Vol 0, No 18
26 January 1999
K I N O E Y E:|
Peter Timar's Csinibaba
Andrew J HortonComing up soon is the highlight of the year for fans of Hungarian film: the Hungarian Film Week in Budapest. Kinoeye will, of course, be present, covering the event. In the meantime, to whet your appetites, here's a look at the film which shared the festival's Grand Prize in 1997, Peter Timar's "sixties music and dance reverie" - Csinibaba (Dollybirds, 1997).
It's 22 August 1992, and the day is starting much like any other in Communist Hungary. Uncle Simon wakes up the tenement block with some stirring music and makes the day's announcements. To Attila, there is one that really is worth listening to this time. There is to be a talent competition and, more than that, the first prize will be a trip to a youth convention on the other side of the Iron Curtain -in Helsinki. This has particular interest for Attila, since his beloved, Katinka, lives in Toronto. The distance between them is straining his heart, not to mention the fact that she hasn't written for a good number of years. Winning the competition would be an ideal way of escaping to Canada so they may be reunited.
Everything for Attila seems to be on the up. He forms a band to realise his talent contest dreams, and Katinka even starts writing to him again (although she doesn't give him an address to reply to). However, he is not the only one who has pinned his hopes on winning. Everyone on the block seems just as determined to win the competition and go on the coveted trip to the West. How could things remain simple in such a scenario?
Csinibaba, which is based on Gyula Marton's novel Bambi szalmaszallal, is a cut above your average recreation of the sixties. As well as meticulous attention to costume and scenery to evoke the era, Csinibaba has a great soundtrack to transport you back to 1962. In fact, the films musical numbers work so well that the soundtrack album became a best-seller in Hungary. Performers such as Kispal es a Borz and Gabor Zavodi may not exactly be chart-topping stuff outside of Hungary, but once you've seen the film you can't help but wonder why on earth not. The appeal of the tunes has crossed the generational divide which Csinibaba portrays with the album selling just as much to hip young things as to 60s veterans in search of a bit of nostalgia. I'd certainly be proud to have a copy of it in my tape collection anyway.
Timar's real triumph, however, is that for all the success he has in bringing the Hungary of 37 years ago to life, he has actually created a film which is totally up to date. Its sense of absurdity is decidedly modern, its camp is undoubtedly post-modern and its comic timing is definitely nineties. Exploiting the very absurdity of the medium of the musical, Timar gains good comic effect when all manner of characters break into song in the most unlikely of places. Timar also makes very effective use of editing to caricature his characters, speeding up short impulsive movements to accentuate how laughable they are or slowing characters down to allow them to wallow in their own narcissistic sensuality. This all makes Csinibaba an engaging mix of period accuracy and anachronism.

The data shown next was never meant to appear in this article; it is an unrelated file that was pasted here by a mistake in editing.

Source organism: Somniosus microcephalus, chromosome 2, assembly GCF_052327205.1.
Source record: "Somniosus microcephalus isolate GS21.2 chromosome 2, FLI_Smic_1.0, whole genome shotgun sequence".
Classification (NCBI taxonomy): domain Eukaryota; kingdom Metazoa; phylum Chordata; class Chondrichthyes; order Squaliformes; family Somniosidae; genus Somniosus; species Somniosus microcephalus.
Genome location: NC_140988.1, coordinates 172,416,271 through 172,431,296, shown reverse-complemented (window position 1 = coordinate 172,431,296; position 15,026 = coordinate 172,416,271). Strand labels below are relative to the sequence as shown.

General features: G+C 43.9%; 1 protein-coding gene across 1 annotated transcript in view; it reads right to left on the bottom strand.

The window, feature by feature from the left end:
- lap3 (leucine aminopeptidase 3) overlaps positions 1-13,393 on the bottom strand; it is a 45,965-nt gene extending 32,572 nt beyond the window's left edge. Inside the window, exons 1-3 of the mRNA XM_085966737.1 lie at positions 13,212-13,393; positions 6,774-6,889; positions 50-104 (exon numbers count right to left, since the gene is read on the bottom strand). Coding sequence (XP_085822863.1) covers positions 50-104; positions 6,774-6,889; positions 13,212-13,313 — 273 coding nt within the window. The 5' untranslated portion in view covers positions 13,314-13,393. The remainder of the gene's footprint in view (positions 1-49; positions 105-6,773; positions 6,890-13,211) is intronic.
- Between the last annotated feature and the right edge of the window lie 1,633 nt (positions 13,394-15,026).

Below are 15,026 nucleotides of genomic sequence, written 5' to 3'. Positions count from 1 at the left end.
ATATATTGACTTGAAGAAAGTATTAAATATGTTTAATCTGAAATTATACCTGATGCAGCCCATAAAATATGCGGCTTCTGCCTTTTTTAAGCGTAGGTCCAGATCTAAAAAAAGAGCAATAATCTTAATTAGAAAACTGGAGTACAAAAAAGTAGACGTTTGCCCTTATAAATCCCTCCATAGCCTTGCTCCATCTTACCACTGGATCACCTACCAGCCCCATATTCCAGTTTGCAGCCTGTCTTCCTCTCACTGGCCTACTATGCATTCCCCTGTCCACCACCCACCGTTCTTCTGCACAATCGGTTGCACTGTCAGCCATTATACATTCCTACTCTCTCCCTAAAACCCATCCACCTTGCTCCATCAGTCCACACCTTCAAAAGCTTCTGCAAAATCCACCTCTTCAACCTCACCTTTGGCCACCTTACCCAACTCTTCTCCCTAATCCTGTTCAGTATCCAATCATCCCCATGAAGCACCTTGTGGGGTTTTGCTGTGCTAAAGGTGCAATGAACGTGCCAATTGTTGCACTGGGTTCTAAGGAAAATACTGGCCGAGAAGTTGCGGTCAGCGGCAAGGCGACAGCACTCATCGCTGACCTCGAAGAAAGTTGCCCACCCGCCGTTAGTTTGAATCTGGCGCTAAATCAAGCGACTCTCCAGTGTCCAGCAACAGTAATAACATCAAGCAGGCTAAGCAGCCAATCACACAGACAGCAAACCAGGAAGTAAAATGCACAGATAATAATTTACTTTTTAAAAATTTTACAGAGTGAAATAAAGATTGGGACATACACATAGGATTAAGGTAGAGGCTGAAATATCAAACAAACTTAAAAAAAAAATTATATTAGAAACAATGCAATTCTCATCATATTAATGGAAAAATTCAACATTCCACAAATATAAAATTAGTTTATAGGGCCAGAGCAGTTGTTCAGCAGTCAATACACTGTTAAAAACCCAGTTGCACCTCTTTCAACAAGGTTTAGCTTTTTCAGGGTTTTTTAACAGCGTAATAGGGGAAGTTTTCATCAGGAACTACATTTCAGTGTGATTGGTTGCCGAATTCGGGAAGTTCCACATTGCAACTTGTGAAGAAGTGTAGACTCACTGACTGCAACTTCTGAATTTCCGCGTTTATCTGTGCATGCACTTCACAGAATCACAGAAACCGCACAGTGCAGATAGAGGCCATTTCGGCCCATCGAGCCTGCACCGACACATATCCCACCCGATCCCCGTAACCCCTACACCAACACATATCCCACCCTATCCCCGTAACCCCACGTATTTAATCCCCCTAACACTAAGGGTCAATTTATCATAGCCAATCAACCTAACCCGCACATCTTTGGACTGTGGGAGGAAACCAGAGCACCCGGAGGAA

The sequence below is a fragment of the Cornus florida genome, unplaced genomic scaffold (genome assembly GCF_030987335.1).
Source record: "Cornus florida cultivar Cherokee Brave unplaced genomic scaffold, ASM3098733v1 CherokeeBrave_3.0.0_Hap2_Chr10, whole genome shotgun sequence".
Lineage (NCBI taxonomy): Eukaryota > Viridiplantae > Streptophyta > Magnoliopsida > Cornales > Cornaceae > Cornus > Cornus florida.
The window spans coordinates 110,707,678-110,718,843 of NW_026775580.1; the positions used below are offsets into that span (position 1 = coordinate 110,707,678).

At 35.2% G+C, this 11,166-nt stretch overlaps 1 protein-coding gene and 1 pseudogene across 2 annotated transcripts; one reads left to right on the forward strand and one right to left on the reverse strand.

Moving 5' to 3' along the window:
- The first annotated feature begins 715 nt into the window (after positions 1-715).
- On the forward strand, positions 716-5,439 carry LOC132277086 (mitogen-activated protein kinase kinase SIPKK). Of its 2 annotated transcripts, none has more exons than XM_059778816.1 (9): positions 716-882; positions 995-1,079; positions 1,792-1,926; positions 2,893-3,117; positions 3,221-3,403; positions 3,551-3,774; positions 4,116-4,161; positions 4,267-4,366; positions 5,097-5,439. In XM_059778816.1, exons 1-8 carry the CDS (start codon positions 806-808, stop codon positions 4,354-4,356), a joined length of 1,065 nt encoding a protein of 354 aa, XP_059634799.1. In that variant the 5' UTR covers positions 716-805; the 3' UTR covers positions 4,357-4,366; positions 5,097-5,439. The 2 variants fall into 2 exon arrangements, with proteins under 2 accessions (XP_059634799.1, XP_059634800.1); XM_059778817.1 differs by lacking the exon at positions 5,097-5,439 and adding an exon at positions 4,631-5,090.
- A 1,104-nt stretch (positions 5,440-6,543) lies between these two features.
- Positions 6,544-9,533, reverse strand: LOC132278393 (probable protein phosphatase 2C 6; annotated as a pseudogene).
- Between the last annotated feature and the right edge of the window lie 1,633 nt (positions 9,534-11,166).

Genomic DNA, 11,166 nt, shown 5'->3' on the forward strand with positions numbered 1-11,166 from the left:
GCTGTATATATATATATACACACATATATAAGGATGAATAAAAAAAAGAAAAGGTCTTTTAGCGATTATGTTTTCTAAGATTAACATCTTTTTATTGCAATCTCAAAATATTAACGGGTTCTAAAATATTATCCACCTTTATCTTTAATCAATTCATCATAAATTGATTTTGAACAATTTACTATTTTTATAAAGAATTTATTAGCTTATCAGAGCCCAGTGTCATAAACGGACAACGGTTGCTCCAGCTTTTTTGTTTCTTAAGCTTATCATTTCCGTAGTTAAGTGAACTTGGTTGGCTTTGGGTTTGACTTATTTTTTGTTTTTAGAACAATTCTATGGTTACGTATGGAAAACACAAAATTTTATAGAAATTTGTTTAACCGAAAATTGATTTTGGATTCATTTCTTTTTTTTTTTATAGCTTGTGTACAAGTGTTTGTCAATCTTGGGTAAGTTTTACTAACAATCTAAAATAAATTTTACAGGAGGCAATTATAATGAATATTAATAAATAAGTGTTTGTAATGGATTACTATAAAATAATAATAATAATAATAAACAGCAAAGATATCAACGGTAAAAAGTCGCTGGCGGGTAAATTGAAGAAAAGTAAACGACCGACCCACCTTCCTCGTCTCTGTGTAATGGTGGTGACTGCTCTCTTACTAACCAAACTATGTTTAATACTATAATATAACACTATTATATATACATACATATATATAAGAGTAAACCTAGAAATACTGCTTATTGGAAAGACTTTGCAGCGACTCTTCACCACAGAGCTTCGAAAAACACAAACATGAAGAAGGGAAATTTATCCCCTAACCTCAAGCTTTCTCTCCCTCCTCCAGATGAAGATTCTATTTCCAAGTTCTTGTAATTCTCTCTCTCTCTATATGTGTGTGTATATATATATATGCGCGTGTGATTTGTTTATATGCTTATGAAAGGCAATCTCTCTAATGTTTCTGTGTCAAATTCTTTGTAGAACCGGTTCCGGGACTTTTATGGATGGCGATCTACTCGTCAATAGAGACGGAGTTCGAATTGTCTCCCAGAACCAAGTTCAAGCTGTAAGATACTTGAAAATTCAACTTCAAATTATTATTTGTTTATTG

Although not without the nostalgia which usually characterises our view of this era, Timar and Marton's view of the period is notable for the irony and a gentle tugging satire which underlines it. When I saw the film at a meeting of the Hungarian Film Club in London, I was lucky enough to hear Dr Sandor Striker of the Hungarian Cultural Institute introduce the film. Dr Striker evoked his personal feelings about the period by noting that Hungary had seemed to him to be "a nice place for pensioners to live." The severity of the post-1956-uprising clampdown had passed and the ideological thinking of Kadar's ruling regime was dubbed "goulash Communism" for its attempt to appeal to Hungarian nationalists.
And it's the flavour of this age which Timar so endearingly recreates. A period when life was comfortable, but didn't give you much space for hopes and dreams. In such a climate, the young at heart can hardly fail to have dreams and they can only be frustrated ones. Timar collapses all the hopes and expectations of his heroes just as artfully as he builds them up. Indeed all the characters are in some way bound by the gap between life as they dream it should be and life as it is. In this they are just as ridiculous as the bureaucratic system they live under where, as the production notes tell us, the authorities cannot even allow accidents to be left to chance.
Peter Timar's latest film 6:3 will be shown at the Hungarian Film Week. For more details see below.
Andrew J Horton, 26 January 1999
The usually excellent Filmkultura offers a rather disappointing review by Peter Snee. Snee disagrees with Kinoeye entirely and finds the film unsatisfactory in depicting Hungary's "inglorious past." Given the quality of the translation, you might prefer to read his review in Hungarian. Erzsebet Bori, film critic for the Hungarian Quarterly gives the film a kinder but shorter review and at the same time looks at the film with which Csinibaba shared the Grand Prize at Budapest - Attila Janisch's Hosszu alkony (Long Dusk, 1997). Andras Csejdy in the same journal also rates the film favourably, although he is rather less complimentary about the general state of Hungarian cinema.
For a list of production credits, the Internet Movie Database is the place to head.
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